Palming the Tarantula...

Iktomi

Arachnoservant
Old Timer
Joined
Dec 16, 2002
Messages
539
Hey all. After spending some time here, I finally bought a copy of the The Tarantula Keeper's Guide. Previously I only owned Tarantulas and other Arachnids.
Anyway, on page 141 of the TKG they talk about "Getting Palmed." My question is whether or not this is a widely used method and whether or not it works. For the limited time I've been in the hobby, all anyone talks about is the carapace grip. I hadn't heard of this method until reading this book.
Do you use it? Does it work? Common mistakes?
Thanks in advance.
 

toan

Arachnosquire
Old Timer
Joined
Sep 27, 2002
Messages
83
depending on specie, you should wear gloves when "palming." I've done it with some specie and they really make your palm itch. Personally, I respect the Schlutzes but have never heard of any cases where gripping it across the carapace to have caused problems (assuming you're gentle). I don't have time to get gloves every time so until emperical evidence shows otherwise, I'll practice the the thumb-finger tip hold.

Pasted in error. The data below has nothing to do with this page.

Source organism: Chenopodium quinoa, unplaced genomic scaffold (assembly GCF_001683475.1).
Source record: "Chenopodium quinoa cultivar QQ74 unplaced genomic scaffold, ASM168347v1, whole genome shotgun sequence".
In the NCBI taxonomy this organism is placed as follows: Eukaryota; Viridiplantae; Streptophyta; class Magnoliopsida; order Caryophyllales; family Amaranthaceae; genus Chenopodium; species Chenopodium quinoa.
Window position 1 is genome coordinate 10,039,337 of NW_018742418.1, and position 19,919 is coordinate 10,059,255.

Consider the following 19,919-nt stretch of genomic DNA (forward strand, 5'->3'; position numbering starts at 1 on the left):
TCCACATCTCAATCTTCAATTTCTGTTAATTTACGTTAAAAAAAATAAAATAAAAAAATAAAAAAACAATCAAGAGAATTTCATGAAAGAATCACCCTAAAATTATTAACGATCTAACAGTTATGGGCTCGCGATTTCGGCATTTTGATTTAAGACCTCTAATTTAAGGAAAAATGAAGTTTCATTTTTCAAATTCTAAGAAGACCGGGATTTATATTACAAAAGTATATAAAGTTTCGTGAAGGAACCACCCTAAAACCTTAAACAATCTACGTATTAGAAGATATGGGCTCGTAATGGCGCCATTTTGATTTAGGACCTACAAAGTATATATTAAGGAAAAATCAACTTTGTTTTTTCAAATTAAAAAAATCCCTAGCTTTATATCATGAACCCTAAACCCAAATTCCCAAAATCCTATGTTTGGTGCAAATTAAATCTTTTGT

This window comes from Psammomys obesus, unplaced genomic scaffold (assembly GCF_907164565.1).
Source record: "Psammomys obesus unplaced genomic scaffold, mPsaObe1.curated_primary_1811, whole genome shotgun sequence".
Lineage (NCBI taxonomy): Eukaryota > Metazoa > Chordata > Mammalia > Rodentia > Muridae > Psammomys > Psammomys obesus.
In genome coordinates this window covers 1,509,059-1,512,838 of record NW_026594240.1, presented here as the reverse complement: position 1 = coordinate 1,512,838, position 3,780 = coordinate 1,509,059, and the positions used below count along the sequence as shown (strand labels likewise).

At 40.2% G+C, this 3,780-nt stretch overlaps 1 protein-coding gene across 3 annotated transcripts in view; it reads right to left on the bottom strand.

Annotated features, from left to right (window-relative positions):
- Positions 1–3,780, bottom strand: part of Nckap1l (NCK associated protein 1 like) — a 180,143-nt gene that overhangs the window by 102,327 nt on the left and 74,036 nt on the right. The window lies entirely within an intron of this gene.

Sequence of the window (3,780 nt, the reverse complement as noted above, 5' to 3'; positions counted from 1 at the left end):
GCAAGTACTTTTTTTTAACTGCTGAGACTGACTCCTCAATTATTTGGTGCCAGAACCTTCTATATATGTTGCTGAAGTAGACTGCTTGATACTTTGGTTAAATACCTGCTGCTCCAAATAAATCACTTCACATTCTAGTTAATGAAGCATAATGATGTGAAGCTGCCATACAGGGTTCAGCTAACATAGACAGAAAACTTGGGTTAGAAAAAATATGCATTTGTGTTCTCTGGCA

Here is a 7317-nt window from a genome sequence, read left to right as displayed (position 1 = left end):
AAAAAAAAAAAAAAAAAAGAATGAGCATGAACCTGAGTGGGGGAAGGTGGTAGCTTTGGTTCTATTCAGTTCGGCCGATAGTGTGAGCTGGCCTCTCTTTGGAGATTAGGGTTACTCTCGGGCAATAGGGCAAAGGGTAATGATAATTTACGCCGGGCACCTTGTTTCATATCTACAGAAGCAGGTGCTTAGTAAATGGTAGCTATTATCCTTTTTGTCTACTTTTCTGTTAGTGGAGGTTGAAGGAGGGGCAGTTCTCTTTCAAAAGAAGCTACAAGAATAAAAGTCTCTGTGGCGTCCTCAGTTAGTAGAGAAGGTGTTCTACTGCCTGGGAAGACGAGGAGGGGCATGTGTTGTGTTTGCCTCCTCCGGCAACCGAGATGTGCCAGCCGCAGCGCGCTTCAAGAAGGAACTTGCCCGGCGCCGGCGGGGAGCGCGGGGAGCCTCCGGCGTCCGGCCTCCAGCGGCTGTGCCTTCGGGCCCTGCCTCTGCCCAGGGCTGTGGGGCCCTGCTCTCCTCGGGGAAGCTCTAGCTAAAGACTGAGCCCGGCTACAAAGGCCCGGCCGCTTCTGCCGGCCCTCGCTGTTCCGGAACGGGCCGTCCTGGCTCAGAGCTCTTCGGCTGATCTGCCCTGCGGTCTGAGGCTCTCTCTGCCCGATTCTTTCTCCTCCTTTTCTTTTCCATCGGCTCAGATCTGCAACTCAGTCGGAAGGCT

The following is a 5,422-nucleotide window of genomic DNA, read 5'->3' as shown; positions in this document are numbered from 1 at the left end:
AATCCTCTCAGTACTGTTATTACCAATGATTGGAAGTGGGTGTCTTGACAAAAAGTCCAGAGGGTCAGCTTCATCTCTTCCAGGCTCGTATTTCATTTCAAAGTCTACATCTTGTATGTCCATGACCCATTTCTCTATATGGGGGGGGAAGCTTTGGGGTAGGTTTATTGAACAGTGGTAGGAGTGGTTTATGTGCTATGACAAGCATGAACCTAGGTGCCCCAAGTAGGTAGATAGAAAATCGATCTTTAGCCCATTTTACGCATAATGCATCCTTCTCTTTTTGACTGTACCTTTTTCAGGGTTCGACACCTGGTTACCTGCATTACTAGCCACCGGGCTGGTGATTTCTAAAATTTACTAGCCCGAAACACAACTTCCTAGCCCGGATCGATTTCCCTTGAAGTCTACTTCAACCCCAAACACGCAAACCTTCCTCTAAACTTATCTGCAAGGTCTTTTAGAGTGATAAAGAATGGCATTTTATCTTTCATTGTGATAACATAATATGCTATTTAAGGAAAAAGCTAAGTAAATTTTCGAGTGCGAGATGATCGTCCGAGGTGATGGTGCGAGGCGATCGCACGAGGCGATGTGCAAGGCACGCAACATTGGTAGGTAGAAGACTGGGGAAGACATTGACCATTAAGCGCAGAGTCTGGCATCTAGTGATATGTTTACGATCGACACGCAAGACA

toan
 

Jobe

Arachnoknight
Old Timer
Joined
Oct 9, 2002
Messages
187
Palming the tarantula? They come out with new things to call it everyday, dont they?...sure, i guess its a good method with the carapace-grip and all...and a bottle of moisturiser, some hot towels and a really good mag might add to the experience too. =D=D=D

-e-
 

MrT

Arachnoking
Old Timer
Joined
Aug 13, 2002
Messages
2,174
I've tryed it, and its not as easy as it looks. Not easy at all.
If the T would just sit there and not move, it might be ok.
Every time I've tryed it , the T's try to get away. And that blows the whole deal. IMO

Ernie
 

Wade

Arachnoking
Old Timer
Joined
Aug 16, 2002
Messages
2,933
I think alot of it is how big the T is relative to your hand. I have fairly big hands and the palming method doesn't work for me except for very large T's.

The carapice-grip method works resonably well for calm new worlders, but it's alot tricker in fiester t's! I was tying to examine an Asian of indetremante species (the psuedo H. costale). At first, all was well, but suddenly the t starts struggling and I realized that I was either going to get bit or drop the T! Fortunately, I was able to get it back into it's container without injury to either one of us. Lesson learned!

Wade
 
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